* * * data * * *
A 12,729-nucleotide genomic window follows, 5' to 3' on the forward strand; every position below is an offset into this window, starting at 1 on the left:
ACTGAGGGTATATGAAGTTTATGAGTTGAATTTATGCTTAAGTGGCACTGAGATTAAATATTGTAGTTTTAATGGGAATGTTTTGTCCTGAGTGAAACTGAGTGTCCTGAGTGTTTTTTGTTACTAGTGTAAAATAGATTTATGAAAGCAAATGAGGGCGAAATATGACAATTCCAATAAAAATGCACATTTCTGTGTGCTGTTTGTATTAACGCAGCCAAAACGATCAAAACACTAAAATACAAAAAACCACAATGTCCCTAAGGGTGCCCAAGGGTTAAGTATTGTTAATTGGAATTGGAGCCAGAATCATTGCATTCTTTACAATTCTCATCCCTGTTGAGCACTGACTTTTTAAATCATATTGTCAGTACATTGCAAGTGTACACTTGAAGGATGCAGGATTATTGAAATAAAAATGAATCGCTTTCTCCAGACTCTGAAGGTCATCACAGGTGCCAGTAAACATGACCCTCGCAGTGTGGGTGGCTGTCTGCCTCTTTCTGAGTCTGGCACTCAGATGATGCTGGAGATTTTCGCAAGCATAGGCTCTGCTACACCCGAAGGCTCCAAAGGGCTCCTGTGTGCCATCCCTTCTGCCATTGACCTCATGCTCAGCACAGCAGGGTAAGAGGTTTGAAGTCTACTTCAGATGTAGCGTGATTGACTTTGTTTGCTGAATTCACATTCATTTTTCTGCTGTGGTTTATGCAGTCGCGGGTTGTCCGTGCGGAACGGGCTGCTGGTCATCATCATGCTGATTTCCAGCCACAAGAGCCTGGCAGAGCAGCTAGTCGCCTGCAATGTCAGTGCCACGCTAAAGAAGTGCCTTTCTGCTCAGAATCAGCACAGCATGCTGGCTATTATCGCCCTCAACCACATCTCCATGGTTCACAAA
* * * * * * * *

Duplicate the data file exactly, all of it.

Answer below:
A 12,729-nucleotide genomic window follows, 5' to 3' on the forward strand; every position below is an offset into this window, starting at 1 on the left:
ACTGAGGGTATATGAAGTTTATGAGTTGAATTTATGCTTAAGTGGCACTGAGATTAAATATTGTAGTTTTAATGGGAATGTTTTGTCCTGAGTGAAACTGAGTGTCCTGAGTGTTTTTTGTTACTAGTGTAAAATAGATTTATGAAAGCAAATGAGGGCGAAATATGACAATTCCAATAAAAATGCACATTTCTGTGTGCTGTTTGTATTAACGCAGCCAAAACGATCAAAACACTAAAATACAAAAAACCACAATGTCCCTAAGGGTGCCCAAGGGTTAAGTATTGTTAATTGGAATTGGAGCCAGAATCATTGCATTCTTTACAATTCTCATCCCTGTTGAGCACTGACTTTTTAAATCATATTGTCAGTACATTGCAAGTGTACACTTGAAGGATGCAGGATTATTGAAATAAAAATGAATCGCTTTCTCCAGACTCTGAAGGTCATCACAGGTGCCAGTAAACATGACCCTCGCAGTGTGGGTGGCTGTCTGCCTCTTTCTGAGTCTGGCACTCAGATGATGCTGGAGATTTTCGCAAGCATAGGCTCTGCTACACCCGAAGGCTCCAAAGGGCTCCTGTGTGCCATCCCTTCTGCCATTGACCTCATGCTCAGCACAGCAGGGTAAGAGGTTTGAAGTCTACTTCAGATGTAGCGTGATTGACTTTGTTTGCTGAATTCACATTCATTTTTCTGCTGTGGTTTATGCAGTCGCGGGTTGTCCGTGCGGAACGGGCTGCTGGTCATCATCATGCTGATTTCCAGCCACAAGAGCCTGGCAGAGCAGCTAGTCGCCTGCAATGTCAGTGCCACGCTAAAGAAGTGCCTTTCTGCTCAGAATCAGCACAGCATGCTGGCTATTATCGCCCTCAACCACATCTCCATGGTTCACAAA